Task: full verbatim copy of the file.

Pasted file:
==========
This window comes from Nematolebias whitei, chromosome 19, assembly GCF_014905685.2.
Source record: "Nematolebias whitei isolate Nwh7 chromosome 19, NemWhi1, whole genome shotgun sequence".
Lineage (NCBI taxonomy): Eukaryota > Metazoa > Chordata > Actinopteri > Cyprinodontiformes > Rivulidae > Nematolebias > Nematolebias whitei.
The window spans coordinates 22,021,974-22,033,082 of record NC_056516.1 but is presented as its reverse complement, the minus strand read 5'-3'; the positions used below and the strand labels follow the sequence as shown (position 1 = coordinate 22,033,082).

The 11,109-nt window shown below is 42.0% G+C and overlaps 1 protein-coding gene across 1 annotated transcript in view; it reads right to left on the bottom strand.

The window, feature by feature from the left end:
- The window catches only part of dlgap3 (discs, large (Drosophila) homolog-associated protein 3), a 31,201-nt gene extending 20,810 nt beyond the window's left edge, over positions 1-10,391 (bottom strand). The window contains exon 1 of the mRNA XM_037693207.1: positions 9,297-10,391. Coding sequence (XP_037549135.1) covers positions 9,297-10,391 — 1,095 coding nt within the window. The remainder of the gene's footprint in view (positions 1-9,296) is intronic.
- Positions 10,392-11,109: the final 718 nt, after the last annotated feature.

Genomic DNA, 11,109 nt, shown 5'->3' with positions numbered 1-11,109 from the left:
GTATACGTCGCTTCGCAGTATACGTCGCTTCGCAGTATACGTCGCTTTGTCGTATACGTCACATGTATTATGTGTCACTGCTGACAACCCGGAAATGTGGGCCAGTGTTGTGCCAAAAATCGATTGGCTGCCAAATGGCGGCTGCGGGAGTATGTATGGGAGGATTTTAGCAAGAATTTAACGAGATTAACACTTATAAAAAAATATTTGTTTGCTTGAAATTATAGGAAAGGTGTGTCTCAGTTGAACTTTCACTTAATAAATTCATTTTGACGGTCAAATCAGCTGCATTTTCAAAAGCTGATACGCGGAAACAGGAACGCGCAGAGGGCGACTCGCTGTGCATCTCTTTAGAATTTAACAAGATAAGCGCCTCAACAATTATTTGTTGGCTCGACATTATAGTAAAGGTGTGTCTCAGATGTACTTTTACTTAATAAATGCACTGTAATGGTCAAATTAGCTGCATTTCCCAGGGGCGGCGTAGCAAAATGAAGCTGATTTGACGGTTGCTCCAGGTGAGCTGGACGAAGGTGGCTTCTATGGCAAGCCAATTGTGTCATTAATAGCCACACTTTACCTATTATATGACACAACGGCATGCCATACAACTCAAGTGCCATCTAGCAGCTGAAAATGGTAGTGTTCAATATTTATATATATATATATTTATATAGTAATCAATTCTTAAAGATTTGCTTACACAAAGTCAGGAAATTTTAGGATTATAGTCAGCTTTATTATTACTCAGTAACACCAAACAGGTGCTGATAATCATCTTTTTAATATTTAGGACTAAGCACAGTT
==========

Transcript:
This window comes from Nematolebias whitei, chromosome 19, assembly GCF_014905685.2.
Source record: "Nematolebias whitei isolate Nwh7 chromosome 19, NemWhi1, whole genome shotgun sequence".
Lineage (NCBI taxonomy): Eukaryota > Metazoa > Chordata > Actinopteri > Cyprinodontiformes > Rivulidae > Nematolebias > Nematolebias whitei.
The window spans coordinates 22,021,974-22,033,082 of record NC_056516.1 but is presented as its reverse complement, the minus strand read 5'-3'; the positions used below and the strand labels follow the sequence as shown (position 1 = coordinate 22,033,082).

The 11,109-nt window shown below is 42.0% G+C and overlaps 1 protein-coding gene across 1 annotated transcript in view; it reads right to left on the bottom strand.

The window, feature by feature from the left end:
- The window catches only part of dlgap3 (discs, large (Drosophila) homolog-associated protein 3), a 31,201-nt gene extending 20,810 nt beyond the window's left edge, over positions 1-10,391 (bottom strand). The window contains exon 1 of the mRNA XM_037693207.1: positions 9,297-10,391. Coding sequence (XP_037549135.1) covers positions 9,297-10,391 — 1,095 coding nt within the window. The remainder of the gene's footprint in view (positions 1-9,296) is intronic.
- Positions 10,392-11,109: the final 718 nt, after the last annotated feature.

Genomic DNA, 11,109 nt, shown 5'->3' with positions numbered 1-11,109 from the left:
GTATACGTCGCTTCGCAGTATACGTCGCTTCGCAGTATACGTCGCTTTGTCGTATACGTCACATGTATTATGTGTCACTGCTGACAACCCGGAAATGTGGGCCAGTGTTGTGCCAAAAATCGATTGGCTGCCAAATGGCGGCTGCGGGAGTATGTATGGGAGGATTTTAGCAAGAATTTAACGAGATTAACACTTATAAAAAAATATTTGTTTGCTTGAAATTATAGGAAAGGTGTGTCTCAGTTGAACTTTCACTTAATAAATTCATTTTGACGGTCAAATCAGCTGCATTTTCAAAAGCTGATACGCGGAAACAGGAACGCGCAGAGGGCGACTCGCTGTGCATCTCTTTAGAATTTAACAAGATAAGCGCCTCAACAATTATTTGTTGGCTCGACATTATAGTAAAGGTGTGTCTCAGATGTACTTTTACTTAATAAATGCACTGTAATGGTCAAATTAGCTGCATTTCCCAGGGGCGGCGTAGCAAAATGAAGCTGATTTGACGGTTGCTCCAGGTGAGCTGGACGAAGGTGGCTTCTATGGCAAGCCAATTGTGTCATTAATAGCCACACTTTACCTATTATATGACACAACGGCATGCCATACAACTCAAGTGCCATCTAGCAGCTGAAAATGGTAGTGTTCAATATTTATATATATATATATTTATATAGTAATCAATTCTTAAAGATTTGCTTACACAAAGTCAGGAAATTTTAGGATTATAGTCAGCTTTATTATTACTCAGTAACACCAAACAGGTGCTGATAATCATCTTTTTAATATTTAGGACTAAGCACAGTT